In this paper on Examining social presence in online courses in relation to students’ perceived learning and satisfaction by JC Richardson, K Swan, I was struck by the following implications:
These results have several implications:
1. Students reporting higher perceived social presence scores also perceived they learned more from the course than students with low perceived social presence scores. This indicates a relationship between social presence and perceived learning.
2. Students who were most satisfied with their instructors also believed they learned more from their courses than students who were less satisfied with their instructors. This indicates a relationship between instructor satisfaction and perceived learning.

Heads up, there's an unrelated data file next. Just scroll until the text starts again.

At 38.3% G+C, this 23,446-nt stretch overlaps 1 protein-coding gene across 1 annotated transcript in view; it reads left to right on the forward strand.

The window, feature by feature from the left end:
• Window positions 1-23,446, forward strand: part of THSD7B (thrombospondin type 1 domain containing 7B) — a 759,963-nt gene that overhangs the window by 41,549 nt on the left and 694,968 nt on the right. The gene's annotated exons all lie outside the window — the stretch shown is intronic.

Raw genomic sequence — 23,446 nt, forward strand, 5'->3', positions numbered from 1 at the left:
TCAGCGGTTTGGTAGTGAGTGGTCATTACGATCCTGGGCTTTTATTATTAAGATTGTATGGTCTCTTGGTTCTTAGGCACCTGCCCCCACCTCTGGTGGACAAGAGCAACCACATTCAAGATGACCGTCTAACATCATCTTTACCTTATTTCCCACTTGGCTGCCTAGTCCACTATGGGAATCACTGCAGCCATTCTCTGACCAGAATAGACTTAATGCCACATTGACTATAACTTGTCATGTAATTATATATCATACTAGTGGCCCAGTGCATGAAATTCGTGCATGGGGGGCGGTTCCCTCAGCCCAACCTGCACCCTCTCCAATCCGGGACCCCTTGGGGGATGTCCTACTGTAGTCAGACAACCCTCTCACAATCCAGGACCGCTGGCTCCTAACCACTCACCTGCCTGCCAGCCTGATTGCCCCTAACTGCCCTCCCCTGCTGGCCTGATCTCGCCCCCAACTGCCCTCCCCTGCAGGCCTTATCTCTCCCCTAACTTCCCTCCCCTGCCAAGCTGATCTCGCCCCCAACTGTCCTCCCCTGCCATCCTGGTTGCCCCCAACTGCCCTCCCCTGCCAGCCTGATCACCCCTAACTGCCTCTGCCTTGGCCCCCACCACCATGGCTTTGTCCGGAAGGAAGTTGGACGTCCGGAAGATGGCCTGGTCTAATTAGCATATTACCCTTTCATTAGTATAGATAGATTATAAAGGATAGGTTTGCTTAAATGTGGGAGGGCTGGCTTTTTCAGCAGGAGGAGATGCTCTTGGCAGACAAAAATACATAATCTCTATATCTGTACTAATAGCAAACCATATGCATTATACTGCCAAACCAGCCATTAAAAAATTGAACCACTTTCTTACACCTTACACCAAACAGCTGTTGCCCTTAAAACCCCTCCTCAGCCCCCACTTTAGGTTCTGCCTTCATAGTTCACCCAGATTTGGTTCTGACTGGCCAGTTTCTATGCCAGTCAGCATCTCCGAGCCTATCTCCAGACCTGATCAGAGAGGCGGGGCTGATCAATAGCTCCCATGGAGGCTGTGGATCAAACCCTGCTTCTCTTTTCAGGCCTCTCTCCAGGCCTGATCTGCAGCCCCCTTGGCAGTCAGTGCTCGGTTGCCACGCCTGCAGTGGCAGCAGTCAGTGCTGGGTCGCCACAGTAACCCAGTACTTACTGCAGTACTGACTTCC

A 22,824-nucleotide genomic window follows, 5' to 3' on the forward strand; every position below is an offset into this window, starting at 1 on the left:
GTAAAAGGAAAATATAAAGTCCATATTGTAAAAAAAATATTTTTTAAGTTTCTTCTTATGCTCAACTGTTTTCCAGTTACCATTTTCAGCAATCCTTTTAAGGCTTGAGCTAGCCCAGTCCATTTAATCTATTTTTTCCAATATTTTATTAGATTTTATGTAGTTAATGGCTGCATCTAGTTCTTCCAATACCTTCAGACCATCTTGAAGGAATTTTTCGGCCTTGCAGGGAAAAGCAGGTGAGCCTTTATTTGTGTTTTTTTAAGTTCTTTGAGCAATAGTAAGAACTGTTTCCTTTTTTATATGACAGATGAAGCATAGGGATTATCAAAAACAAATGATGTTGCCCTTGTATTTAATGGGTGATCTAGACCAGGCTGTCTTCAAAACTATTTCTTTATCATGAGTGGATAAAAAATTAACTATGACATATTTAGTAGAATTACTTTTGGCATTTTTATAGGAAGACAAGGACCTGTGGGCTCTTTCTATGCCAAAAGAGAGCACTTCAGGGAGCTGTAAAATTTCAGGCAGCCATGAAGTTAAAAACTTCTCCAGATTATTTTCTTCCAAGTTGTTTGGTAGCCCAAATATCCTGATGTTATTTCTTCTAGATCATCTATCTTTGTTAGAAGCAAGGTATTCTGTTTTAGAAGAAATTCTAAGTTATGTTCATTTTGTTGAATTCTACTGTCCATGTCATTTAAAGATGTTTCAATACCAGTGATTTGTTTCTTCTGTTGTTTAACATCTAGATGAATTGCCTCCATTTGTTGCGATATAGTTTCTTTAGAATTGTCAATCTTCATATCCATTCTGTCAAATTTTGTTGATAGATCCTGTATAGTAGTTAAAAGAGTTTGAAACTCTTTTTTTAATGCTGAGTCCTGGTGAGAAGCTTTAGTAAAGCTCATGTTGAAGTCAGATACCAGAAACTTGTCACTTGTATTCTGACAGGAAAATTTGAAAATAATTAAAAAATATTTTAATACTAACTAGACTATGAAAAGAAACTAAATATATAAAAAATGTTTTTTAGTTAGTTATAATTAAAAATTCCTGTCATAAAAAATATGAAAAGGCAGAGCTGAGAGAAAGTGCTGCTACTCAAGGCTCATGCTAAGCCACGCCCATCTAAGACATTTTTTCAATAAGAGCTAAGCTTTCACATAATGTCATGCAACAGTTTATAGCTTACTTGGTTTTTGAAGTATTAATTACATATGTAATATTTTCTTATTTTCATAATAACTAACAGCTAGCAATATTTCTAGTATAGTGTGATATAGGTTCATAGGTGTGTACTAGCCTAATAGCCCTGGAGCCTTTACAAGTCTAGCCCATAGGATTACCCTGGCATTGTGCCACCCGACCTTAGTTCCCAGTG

3. Students with high overall social presence scores also indicated they were highly satisfied with their instructor. This implies that students’ perceptions of social presence were related to the perceptions of their instructors as having a satisfactory online presence in terms of amount of interaction and/or quality of that interaction.
“interaction among participants is critical in learning and cognitive development [31, 32]. Sociocognitive theorists describe learning as an interactive group process in which learners actively construct knowledge and then build upon that knowledge through the exchange of ideas with others [11, 30]. These theories combined with the findings of this study indicate that there is a “better” model for online courses. The model should not only present the information and materials to students but also incorporate the social aspects of learning in both the design and instruction of online courses.The immediate implications of this research extend into the realms of both research and practice.”